Today is Easter and I am thinking not so much about what that holiday/holy day means as about what religious symbolism in general can mean.
Yesterday I had a conversation with a good friend who has a remarkable sense of ceremony and symbolism. Although she doesn’t identify herself as a Christian, and in fact regularly meditates at a Buddhist zendo, she is intrigued with the Christian mystery stories. Yesterday, she was telling me how she observes the week between Palm Sunday and Easter, a time she finds deeply meaningful on both the psychological and spiritual levels. For example, on the night of Good Friday, she attends a vigil at a cathedral, sitting in the contemplative silence of waiting during the threshold time after Jesus is killed and before he rises. On Easter, she invites friends to join her in celebrating the new life that is the promise of this day by making small animals and other figures out of clay and natural materials and creating a little village by the brook that runs through her back garden.
Many people who profess to be spiritual seekers and who enthusiastically study Buddhism and indigenous spirituality reject Christianity. I suppose that’s partly because evangelical proselytizing is so annoying—the people who stop you on the street or come to your door and try to convince you you’re going to hell if you don’t embrace Jesus. But, really, that’s condemning the many for the few.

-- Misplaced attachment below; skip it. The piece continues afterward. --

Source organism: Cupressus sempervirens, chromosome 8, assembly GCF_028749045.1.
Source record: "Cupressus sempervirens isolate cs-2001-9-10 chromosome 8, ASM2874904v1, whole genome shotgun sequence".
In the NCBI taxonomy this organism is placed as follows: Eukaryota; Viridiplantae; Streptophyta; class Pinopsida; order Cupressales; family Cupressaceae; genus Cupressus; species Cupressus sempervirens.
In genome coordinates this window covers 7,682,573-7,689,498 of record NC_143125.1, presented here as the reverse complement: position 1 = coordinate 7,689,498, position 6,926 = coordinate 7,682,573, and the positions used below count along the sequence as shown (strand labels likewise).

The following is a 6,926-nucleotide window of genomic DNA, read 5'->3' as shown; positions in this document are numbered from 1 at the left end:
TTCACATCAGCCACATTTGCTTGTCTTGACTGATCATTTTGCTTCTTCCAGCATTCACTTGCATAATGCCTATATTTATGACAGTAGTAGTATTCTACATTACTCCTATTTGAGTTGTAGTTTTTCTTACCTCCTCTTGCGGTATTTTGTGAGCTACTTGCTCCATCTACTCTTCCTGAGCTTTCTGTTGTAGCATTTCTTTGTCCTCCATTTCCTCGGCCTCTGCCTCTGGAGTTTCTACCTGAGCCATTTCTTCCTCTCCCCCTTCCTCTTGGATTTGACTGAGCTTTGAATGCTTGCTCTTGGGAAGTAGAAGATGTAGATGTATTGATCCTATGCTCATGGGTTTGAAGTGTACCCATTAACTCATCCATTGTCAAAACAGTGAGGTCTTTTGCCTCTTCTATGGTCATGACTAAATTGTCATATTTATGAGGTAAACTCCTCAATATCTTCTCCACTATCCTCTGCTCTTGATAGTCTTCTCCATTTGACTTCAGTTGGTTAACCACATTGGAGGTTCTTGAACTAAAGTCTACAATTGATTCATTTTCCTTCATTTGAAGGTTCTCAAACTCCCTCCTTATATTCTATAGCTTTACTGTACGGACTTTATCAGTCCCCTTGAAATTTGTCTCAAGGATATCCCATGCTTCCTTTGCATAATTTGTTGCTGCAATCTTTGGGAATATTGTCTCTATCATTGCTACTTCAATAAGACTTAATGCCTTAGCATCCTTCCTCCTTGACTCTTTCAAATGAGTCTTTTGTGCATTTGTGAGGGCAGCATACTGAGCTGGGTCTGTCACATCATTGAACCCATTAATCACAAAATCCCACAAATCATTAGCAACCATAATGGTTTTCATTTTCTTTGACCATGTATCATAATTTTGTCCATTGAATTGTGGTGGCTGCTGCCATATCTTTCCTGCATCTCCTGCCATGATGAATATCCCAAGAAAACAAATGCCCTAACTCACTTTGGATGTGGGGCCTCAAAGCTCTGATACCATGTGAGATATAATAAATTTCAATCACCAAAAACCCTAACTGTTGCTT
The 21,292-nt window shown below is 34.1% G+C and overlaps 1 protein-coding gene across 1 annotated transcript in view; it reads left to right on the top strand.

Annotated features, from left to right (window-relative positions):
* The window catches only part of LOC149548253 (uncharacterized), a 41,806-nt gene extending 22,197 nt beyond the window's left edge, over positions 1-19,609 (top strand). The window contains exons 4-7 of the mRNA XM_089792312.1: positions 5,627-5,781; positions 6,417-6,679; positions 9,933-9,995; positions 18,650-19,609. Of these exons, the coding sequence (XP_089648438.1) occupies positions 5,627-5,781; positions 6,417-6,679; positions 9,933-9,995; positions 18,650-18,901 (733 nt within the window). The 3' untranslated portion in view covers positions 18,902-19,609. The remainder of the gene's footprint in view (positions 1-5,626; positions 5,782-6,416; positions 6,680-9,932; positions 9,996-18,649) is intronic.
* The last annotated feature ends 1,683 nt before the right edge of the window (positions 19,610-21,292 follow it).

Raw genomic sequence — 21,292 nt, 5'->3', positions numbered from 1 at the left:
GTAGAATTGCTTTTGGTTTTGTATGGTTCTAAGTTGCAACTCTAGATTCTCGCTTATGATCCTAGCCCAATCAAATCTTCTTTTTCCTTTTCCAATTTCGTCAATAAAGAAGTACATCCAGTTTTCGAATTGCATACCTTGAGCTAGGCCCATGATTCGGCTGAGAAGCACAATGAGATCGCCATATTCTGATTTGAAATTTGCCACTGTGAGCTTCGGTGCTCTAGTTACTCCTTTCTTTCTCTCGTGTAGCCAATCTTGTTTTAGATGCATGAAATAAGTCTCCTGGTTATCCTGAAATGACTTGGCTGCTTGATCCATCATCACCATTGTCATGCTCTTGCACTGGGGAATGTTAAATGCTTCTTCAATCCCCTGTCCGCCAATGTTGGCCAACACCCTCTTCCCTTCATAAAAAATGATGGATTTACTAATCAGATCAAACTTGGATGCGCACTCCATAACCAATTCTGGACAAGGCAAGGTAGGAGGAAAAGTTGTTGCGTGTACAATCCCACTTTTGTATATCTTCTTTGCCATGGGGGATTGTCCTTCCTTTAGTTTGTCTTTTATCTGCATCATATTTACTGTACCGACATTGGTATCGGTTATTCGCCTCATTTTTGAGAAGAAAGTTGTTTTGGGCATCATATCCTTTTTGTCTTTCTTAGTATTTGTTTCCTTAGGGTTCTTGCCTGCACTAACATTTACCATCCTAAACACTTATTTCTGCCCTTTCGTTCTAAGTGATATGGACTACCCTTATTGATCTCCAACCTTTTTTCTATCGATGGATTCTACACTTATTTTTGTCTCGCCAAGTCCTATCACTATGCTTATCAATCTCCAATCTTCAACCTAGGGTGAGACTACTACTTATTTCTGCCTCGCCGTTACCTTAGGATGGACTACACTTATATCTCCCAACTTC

I don’t consider myself a Christian either, though I was brought up in the Episcopal Church. However, I’ve always been a seeker after paths of mystery, transcendence, and connection with the potent and animistic world beyond the world of the everyday. For that reason I love the ceremonies and the search for meaning in many religions, from Navajo to Yoruba, Hindu to Aboriginal. When I was in elementary school, I envied my Jewish friend Marilyn because of all the rich and meaningful ceremonies her family participated in at holidays. To me, my church services were pale and dull compared to Judaism.
And I confess that I have tended to ignore Christianity for years—taking a sort of, Yeah, yeah, I know all about that already attitude. My friend’s description of her deep and personal observance of Easter touched me and I’ve been thinking all day about how I might get reacquainted with Christianity on a different, more meaningful level. individual and culture psyche.